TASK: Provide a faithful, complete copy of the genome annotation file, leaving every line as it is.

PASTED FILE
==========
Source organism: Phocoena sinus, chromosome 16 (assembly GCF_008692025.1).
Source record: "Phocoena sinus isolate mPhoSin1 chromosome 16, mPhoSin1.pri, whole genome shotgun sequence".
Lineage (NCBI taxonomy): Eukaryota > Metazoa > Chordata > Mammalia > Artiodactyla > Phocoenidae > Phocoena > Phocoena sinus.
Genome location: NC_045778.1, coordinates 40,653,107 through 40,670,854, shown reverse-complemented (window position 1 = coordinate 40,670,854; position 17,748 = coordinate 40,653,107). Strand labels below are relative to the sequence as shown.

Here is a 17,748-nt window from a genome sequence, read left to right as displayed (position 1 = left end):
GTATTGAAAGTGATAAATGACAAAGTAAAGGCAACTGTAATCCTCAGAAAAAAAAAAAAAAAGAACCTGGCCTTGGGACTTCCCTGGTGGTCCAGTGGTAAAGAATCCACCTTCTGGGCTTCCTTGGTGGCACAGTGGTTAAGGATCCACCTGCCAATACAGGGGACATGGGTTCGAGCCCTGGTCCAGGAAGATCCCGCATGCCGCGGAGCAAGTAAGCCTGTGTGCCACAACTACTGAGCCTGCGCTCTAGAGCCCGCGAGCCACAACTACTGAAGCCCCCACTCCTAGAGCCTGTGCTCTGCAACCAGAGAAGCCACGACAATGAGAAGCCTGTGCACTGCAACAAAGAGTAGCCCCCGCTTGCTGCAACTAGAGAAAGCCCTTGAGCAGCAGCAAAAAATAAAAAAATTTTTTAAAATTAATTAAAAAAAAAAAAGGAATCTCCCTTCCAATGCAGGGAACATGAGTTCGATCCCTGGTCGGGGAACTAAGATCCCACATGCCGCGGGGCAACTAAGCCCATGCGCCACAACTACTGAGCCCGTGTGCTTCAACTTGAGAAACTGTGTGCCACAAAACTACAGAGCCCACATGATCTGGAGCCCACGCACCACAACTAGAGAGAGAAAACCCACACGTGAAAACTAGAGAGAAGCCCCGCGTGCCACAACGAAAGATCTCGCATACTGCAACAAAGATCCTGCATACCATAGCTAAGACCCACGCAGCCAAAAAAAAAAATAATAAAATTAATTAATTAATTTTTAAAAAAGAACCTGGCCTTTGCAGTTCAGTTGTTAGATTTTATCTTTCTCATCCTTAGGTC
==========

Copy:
Source organism: Phocoena sinus, chromosome 16 (assembly GCF_008692025.1).
Source record: "Phocoena sinus isolate mPhoSin1 chromosome 16, mPhoSin1.pri, whole genome shotgun sequence".
Lineage (NCBI taxonomy): Eukaryota > Metazoa > Chordata > Mammalia > Artiodactyla > Phocoenidae > Phocoena > Phocoena sinus.
Genome location: NC_045778.1, coordinates 40,653,107 through 40,670,854, shown reverse-complemented (window position 1 = coordinate 40,670,854; position 17,748 = coordinate 40,653,107). Strand labels below are relative to the sequence as shown.

Here is a 17,748-nt window from a genome sequence, read left to right as displayed (position 1 = left end):
GTATTGAAAGTGATAAATGACAAAGTAAAGGCAACTGTAATCCTCAGAAAAAAAAAAAAAAAGAACCTGGCCTTGGGACTTCCCTGGTGGTCCAGTGGTAAAGAATCCACCTTCTGGGCTTCCTTGGTGGCACAGTGGTTAAGGATCCACCTGCCAATACAGGGGACATGGGTTCGAGCCCTGGTCCAGGAAGATCCCGCATGCCGCGGAGCAAGTAAGCCTGTGTGCCACAACTACTGAGCCTGCGCTCTAGAGCCCGCGAGCCACAACTACTGAAGCCCCCACTCCTAGAGCCTGTGCTCTGCAACCAGAGAAGCCACGACAATGAGAAGCCTGTGCACTGCAACAAAGAGTAGCCCCCGCTTGCTGCAACTAGAGAAAGCCCTTGAGCAGCAGCAAAAAATAAAAAAATTTTTTAAAATTAATTAAAAAAAAAAAAGGAATCTCCCTTCCAATGCAGGGAACATGAGTTCGATCCCTGGTCGGGGAACTAAGATCCCACATGCCGCGGGGCAACTAAGCCCATGCGCCACAACTACTGAGCCCGTGTGCTTCAACTTGAGAAACTGTGTGCCACAAAACTACAGAGCCCACATGATCTGGAGCCCACGCACCACAACTAGAGAGAGAAAACCCACACGTGAAAACTAGAGAGAAGCCCCGCGTGCCACAACGAAAGATCTCGCATACTGCAACAAAGATCCTGCATACCATAGCTAAGACCCACGCAGCCAAAAAAAAAAATAATAAAATTAATTAATTAATTTTTAAAAAAGAACCTGGCCTTTGCAGTTCAGTTGTTAGATTTTATCTTTCTCATCCTTAGGTC